That’s an interesting way of phrasing it because for me each of my works acts as a reflection of reality itself. I’m interested in how we are remaking the world under human imagination where places are packaged as destination concepts, existing as images that we’ve cultivated. Their identity is represented by the global content that ceaselessly flows through them; they are branded and disseminated through online sources becoming sweets in the tourist travel shop. Specifically, I address the discrepancy between how things appear on the surface and what they actually are. The qualities of a place are conjured in the mind as you read the initial surface it presents you with, generating a united impression drawing from the real and the imaginary – this is where the reflex exists between it’s appearance and condition. I use my practice to understand how we have remade the world, by gathering its sensory and imaginative excess and presenting it under a new condition.

A: What do you want audiences to take from your work?
With each work I aim to give the audience the tools they can use to discover and understand the subject I’m addressing with that project. I want to open up a space for people to experience a reformed condition of what we experience in everyday life, and to take the questions the project raises back out into the world with them and hopefully see it in a slightly different light. I think its important to let the audience navigate that territory in their own way, so I never want to set out definitive summary of what each project and the works in it should be read as. I prefer to act as a guide, creating a situation for the viewer to enter and to allow them to interpret their own thoughts and reflections on what they imagine when looking at the works. I find listening to people’s interpretations after they’ve seen a project really important; each time I learn something new from them that helps me understand how we relate to things – everyone in this world knows something you don’t.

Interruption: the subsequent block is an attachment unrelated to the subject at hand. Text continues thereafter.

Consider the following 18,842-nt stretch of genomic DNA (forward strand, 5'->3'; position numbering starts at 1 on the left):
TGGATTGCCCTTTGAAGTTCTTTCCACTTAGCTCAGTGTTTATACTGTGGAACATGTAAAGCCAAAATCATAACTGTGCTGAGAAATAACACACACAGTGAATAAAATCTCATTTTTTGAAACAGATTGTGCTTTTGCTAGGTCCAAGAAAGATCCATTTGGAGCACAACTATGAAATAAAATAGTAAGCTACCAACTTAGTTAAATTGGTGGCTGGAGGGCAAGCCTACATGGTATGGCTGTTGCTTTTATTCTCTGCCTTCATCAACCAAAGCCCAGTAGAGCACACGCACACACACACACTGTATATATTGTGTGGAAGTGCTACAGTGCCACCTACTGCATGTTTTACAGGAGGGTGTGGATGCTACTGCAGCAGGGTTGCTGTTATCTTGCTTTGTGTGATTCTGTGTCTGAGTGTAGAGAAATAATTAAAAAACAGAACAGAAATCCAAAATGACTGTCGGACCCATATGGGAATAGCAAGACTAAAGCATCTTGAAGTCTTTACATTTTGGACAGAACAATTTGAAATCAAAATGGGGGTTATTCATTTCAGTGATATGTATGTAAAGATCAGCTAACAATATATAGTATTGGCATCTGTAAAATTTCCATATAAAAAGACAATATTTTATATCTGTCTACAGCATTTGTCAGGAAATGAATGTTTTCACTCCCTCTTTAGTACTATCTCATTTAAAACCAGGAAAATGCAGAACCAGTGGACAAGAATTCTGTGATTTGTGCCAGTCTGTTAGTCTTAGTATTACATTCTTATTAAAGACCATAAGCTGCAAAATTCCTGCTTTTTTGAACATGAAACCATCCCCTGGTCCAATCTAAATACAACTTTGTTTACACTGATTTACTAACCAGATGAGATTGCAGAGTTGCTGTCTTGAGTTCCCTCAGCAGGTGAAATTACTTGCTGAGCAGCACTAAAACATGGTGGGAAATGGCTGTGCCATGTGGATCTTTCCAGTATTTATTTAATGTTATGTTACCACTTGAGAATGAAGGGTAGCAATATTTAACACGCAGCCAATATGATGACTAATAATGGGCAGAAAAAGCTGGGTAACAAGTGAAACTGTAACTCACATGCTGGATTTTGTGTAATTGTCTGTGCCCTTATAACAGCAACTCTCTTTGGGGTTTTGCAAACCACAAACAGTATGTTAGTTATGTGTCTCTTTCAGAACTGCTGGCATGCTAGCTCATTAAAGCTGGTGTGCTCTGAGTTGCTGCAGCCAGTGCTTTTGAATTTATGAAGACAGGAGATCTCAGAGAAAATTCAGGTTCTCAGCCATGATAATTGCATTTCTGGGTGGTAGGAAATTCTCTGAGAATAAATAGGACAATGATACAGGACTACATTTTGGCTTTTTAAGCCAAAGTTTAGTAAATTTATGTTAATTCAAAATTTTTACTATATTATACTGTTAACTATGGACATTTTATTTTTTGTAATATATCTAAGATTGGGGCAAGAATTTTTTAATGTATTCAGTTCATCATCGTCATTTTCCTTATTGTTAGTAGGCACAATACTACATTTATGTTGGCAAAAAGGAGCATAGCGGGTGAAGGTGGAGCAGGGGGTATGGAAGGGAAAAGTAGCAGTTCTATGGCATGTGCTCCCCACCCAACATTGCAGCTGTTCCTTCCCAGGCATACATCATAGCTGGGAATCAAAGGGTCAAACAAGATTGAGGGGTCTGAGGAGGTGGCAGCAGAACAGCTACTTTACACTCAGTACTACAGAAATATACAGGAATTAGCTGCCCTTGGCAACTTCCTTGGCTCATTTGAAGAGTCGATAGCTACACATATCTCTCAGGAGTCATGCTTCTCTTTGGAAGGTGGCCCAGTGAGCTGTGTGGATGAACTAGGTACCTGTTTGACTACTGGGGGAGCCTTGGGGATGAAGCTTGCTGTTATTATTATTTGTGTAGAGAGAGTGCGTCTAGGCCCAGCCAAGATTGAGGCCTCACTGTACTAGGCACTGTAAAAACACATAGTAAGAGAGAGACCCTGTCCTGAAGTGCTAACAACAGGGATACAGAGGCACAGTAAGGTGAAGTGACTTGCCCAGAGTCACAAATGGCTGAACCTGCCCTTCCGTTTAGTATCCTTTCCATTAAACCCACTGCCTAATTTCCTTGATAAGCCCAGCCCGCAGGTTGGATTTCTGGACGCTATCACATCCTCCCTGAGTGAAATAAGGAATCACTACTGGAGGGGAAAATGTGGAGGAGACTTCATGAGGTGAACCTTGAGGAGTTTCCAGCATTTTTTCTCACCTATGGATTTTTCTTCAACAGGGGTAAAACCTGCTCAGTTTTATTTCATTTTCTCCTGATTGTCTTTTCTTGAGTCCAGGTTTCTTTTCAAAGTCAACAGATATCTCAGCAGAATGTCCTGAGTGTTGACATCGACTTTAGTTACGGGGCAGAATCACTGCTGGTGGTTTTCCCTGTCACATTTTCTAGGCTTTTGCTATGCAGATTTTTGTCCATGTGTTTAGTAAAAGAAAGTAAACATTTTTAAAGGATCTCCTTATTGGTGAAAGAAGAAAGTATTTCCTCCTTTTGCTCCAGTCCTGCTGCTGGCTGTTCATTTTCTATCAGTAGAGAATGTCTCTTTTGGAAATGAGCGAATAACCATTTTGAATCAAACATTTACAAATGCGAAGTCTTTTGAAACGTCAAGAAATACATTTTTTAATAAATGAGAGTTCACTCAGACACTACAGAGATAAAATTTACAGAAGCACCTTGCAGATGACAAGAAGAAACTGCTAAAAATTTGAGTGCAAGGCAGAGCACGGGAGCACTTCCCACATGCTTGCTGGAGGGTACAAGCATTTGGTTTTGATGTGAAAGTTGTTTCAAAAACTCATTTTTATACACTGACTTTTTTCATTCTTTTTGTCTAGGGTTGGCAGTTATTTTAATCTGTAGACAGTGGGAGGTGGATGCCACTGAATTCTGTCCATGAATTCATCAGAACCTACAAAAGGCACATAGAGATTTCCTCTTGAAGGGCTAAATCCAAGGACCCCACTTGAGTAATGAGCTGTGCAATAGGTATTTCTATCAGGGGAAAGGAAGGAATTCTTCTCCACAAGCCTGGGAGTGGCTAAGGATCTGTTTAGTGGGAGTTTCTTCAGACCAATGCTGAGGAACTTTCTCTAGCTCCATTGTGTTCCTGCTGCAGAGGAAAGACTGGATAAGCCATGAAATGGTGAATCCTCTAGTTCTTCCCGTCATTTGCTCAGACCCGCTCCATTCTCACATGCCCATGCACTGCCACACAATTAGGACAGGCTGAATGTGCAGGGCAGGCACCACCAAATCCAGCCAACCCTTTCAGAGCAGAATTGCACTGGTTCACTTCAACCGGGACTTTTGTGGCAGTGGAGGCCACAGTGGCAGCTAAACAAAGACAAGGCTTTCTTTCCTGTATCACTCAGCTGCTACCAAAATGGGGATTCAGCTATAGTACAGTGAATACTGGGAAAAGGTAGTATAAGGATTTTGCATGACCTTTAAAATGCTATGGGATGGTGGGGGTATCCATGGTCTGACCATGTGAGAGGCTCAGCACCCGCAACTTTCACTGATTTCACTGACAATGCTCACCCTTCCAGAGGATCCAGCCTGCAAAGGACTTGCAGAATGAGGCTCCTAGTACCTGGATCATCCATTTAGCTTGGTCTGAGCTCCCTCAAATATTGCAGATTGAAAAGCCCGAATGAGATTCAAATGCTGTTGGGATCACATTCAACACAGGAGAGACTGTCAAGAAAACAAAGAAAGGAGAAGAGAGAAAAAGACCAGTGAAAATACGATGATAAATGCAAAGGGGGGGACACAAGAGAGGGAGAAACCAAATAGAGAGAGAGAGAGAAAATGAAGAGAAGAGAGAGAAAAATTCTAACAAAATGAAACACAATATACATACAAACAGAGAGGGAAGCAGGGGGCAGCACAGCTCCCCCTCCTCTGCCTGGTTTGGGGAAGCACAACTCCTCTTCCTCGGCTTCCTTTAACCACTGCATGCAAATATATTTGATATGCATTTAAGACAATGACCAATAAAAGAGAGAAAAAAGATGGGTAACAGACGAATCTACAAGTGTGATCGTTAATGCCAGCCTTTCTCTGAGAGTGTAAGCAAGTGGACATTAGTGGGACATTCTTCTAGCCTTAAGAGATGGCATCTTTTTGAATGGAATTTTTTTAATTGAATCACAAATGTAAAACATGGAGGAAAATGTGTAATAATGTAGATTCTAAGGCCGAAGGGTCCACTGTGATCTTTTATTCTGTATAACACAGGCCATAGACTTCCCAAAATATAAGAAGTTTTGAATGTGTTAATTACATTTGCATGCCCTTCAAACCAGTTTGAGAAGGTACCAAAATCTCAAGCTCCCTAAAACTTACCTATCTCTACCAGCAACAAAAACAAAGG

A: What do you have planned for next?
My intention now is to continue developing the project I started during my residency in Turin where I began to explore how that new landscape around me had been cultivated; where it’s many layers of culture and history seemed to exist together under an umbrella of touristic pleasure. I’ve just moved into a new studio where I’m now focusing on expanding my language using a range of interwoven media to discuss the project in different forms. I want to create a territory for my practice where my works are bound together in the way they deliver an effect or feeling – by how they function. Not just as objects, which would be falling into the trap of reification, but as mediums of experience. With this project I’m aiming to break the logic of the spectacle around the tourists gaze, I hope the works will help restore the world as an experience to be lived.

The Catlin Guide 2015 | New Artists in the UK will be available on The Catlin Guide stand P25 in the Art Projects section of the London Art Fair, 21-25 January, 2015. The shortlist for the Catlin Art Prize will be announced in March, and the exhibition will take place 7-30 May 2015

1. Oliver Hickmet A Foreboding Scene of Impending Happiness 2014 Acrylic & varnish on canvas, masonry screws, photographic billboard, print 520cm x 280cm high res copy.